I Tested Nearly a Dozen Kitchen Scales — These Are the Absolute Best Ones Out There
If you want to improve as a home cook or baker, ditch the measuring cups and embrace the idea of cooking and baking by weight. Using a kitchen scale to weigh your ingredients is the most accurate way to ensure recipe success, and once you get used to it, it’s a whole lot faster and easier, too. To find the best one out there, I put nearly a dozen different kitchen scales through the same four tests. I was testing to see which ones are the most accurate, reliable, intuitive to read, and easy to clean. I stuck to digital models with a maximum capacity no less than 10 pounds and with both gram and ounce measurements.
I also reached out to some other cooks and food writers to ask them what they want in an ideal scale. I didn’t want to miss anything! Turns out, there was a resounding cry for more than one number after the decimal point in the ounce measurement mode. Don’t worry, friends. Three out of the four winners have you covered.
If I could just say one thing about kitchen scales, it’s that you should get one! It will drastically change your kitchen game. All of the ones I tested were pretty good, but there were some clear winners. Let’s take a deeper look.
The Best Kitchen Scales
- Best Overall: Escali Primo Digital Kitchen Scale
- Best Budget Option: Ozeri ZK14-S Pronto Digital Multifunction Kitchen and Food Scale
- Best Large-Capacity Scale: Ooni Dual-Platform Digital Scales
- Easiest to Read: OXO Good Grips Stainless Steel Scale with Pull-Out Digital Display
- Weigh a nickel (which has a known weight of 5 grams) in the center and on each corner of the scale.
- Place a very large bowl on the scale and dump two cups of rice into the bowl to judge stability and display readability.
- Time how long the scale takes to turn on and automatically shut off.
- Sprinkle 1 cup of flour on the scale, then clean it up.
Why You Should Trust Us
I’ve used a kitchen scale just about every day of my career. That means I’m not just passionate about scales, I’m also utterly dependent on them. I’m always nagging my friends and family to buy a scale to improve their kitchen experience, and now I’m doing the same with you. Please heed the call! Back to why you should trust me: I am a professional recipe developer, equipment tester, and food writer. My work can be seen in Cook’s Country (magazine and television show), America’s Test Kitchen Kids cookbooks, Serious Eats, Hannaford’s Fresh magazine, and Kitchn.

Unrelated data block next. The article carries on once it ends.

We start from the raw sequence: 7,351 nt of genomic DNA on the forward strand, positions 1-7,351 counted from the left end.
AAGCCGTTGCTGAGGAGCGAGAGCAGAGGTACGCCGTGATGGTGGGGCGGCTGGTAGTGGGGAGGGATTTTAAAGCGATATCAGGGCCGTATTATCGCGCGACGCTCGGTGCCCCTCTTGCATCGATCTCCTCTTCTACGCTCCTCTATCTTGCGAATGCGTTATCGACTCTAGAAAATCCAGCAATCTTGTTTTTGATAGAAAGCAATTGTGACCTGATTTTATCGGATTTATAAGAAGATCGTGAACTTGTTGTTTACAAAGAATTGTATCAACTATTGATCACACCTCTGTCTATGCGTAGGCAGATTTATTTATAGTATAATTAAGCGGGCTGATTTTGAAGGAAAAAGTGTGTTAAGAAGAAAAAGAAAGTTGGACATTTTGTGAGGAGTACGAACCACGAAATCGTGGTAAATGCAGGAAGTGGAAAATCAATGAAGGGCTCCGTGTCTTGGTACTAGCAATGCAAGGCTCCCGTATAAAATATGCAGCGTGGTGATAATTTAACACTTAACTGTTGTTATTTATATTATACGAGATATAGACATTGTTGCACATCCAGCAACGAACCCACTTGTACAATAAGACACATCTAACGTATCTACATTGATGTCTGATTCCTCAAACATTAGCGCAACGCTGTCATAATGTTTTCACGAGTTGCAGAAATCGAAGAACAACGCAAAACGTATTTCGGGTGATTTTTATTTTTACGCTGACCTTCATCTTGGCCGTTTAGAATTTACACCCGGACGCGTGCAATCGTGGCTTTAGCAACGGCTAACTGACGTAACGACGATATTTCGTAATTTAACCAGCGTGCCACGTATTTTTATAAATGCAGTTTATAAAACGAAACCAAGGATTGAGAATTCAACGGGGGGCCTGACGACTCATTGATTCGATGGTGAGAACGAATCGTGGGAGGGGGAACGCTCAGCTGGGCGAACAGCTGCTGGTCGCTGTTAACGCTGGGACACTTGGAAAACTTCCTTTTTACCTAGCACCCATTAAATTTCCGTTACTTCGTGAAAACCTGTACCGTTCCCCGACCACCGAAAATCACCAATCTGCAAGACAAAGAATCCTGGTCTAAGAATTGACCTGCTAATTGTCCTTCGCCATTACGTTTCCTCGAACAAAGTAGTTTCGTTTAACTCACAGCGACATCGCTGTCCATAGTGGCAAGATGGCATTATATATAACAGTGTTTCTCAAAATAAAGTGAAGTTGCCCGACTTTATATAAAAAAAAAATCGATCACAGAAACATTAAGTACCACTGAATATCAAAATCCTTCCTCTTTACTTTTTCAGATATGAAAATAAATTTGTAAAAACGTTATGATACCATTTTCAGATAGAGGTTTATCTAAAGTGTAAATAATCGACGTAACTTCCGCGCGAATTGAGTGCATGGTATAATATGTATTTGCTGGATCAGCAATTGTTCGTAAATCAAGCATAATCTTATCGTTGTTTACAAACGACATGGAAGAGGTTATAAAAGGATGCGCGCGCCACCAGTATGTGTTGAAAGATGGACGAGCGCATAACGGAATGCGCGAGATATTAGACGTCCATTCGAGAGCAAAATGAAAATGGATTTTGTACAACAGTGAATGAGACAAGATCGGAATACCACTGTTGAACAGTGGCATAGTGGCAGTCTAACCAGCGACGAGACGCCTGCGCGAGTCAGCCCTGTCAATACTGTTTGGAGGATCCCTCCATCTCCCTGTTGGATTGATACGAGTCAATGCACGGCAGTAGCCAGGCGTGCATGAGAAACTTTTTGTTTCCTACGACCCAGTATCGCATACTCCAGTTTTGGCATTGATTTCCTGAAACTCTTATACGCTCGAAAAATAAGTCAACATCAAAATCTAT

What to Consider When Buying a Kitchen Scale
The whole point of using a kitchen scale instead of measuring cups is to get consistent, accurate measurements. So the scale needs to be, well, consistent and accurate. To test for both of these basic functions, I weighed a nickel on each scale to ensure it registered exactly 5 grams. I repeated this test four more times on each scale, placing the nickel on the corners of the square platforms (and the 12-, 3-, 6-, and 9-o’clock positions on the circular platforms), to see if there were any areas that registered skewed weights. Every scale in the line up correctly identified the nickel as 5 grams when measured in the center of the platform. Four of the scales, however, had minor discrepancies when weighing the nickel on one or more of the corners.
Also: To get a truly accurate ounce measurement, a scale needs to be able to measure to at least two decimal places. If you are looking for 1¾ ounces of sugar in a recipe, you don’t want to have to guess between 1.7 and 1.8 on the scale display. To this end, I preferred the scales that could give me a solid 1.75 ounce confirmation. There were only three scales that had that ability, and they all made it to the winners list.